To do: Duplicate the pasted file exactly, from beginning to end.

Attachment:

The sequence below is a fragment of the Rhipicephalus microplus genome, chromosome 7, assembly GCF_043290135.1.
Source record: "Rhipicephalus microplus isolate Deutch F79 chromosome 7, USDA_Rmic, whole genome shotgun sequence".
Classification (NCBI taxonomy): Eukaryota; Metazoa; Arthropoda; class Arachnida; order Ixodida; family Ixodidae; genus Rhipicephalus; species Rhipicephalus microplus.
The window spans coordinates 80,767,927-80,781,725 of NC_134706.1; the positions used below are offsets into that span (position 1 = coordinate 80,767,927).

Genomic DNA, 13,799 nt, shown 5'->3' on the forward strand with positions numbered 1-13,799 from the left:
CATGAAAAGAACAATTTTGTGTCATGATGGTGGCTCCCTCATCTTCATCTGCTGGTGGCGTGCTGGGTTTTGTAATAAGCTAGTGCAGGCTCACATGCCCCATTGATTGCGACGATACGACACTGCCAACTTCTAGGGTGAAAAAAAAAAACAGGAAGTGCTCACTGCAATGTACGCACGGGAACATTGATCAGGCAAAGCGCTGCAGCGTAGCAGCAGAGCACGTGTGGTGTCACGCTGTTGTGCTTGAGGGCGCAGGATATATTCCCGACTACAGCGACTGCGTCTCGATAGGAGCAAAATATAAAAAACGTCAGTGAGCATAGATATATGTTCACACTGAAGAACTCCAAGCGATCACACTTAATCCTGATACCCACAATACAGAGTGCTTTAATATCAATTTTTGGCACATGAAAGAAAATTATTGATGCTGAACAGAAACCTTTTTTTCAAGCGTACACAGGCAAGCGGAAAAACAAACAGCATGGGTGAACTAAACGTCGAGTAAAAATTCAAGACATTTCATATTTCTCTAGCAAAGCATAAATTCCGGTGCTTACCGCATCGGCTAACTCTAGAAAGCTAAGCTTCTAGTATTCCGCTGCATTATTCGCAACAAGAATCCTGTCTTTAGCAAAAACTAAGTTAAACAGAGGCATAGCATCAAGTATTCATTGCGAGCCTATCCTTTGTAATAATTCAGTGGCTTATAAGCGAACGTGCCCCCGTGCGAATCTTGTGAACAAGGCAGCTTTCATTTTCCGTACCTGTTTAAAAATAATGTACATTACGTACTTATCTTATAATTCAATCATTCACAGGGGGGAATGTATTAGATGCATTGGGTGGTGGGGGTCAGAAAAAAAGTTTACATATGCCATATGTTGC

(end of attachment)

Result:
The sequence below is a fragment of the Rhipicephalus microplus genome, chromosome 7, assembly GCF_043290135.1.
Source record: "Rhipicephalus microplus isolate Deutch F79 chromosome 7, USDA_Rmic, whole genome shotgun sequence".
Classification (NCBI taxonomy): Eukaryota; Metazoa; Arthropoda; class Arachnida; order Ixodida; family Ixodidae; genus Rhipicephalus; species Rhipicephalus microplus.
The window spans coordinates 80,767,927-80,781,725 of NC_134706.1; the positions used below are offsets into that span (position 1 = coordinate 80,767,927).

Genomic DNA, 13,799 nt, shown 5'->3' on the forward strand with positions numbered 1-13,799 from the left:
CATGAAAAGAACAATTTTGTGTCATGATGGTGGCTCCCTCATCTTCATCTGCTGGTGGCGTGCTGGGTTTTGTAATAAGCTAGTGCAGGCTCACATGCCCCATTGATTGCGACGATACGACACTGCCAACTTCTAGGGTGAAAAAAAAAAACAGGAAGTGCTCACTGCAATGTACGCACGGGAACATTGATCAGGCAAAGCGCTGCAGCGTAGCAGCAGAGCACGTGTGGTGTCACGCTGTTGTGCTTGAGGGCGCAGGATATATTCCCGACTACAGCGACTGCGTCTCGATAGGAGCAAAATATAAAAAACGTCAGTGAGCATAGATATATGTTCACACTGAAGAACTCCAAGCGATCACACTTAATCCTGATACCCACAATACAGAGTGCTTTAATATCAATTTTTGGCACATGAAAGAAAATTATTGATGCTGAACAGAAACCTTTTTTTCAAGCGTACACAGGCAAGCGGAAAAACAAACAGCATGGGTGAACTAAACGTCGAGTAAAAATTCAAGACATTTCATATTTCTCTAGCAAAGCATAAATTCCGGTGCTTACCGCATCGGCTAACTCTAGAAAGCTAAGCTTCTAGTATTCCGCTGCATTATTCGCAACAAGAATCCTGTCTTTAGCAAAAACTAAGTTAAACAGAGGCATAGCATCAAGTATTCATTGCGAGCCTATCCTTTGTAATAATTCAGTGGCTTATAAGCGAACGTGCCCCCGTGCGAATCTTGTGAACAAGGCAGCTTTCATTTTCCGTACCTGTTTAAAAATAATGTACATTACGTACTTATCTTATAATTCAATCATTCACAGGGGGGAATGTATTAGATGCATTGGGTGGTGGGGGTCAGAAAAAAAGTTTACATATGCCATATGTTGC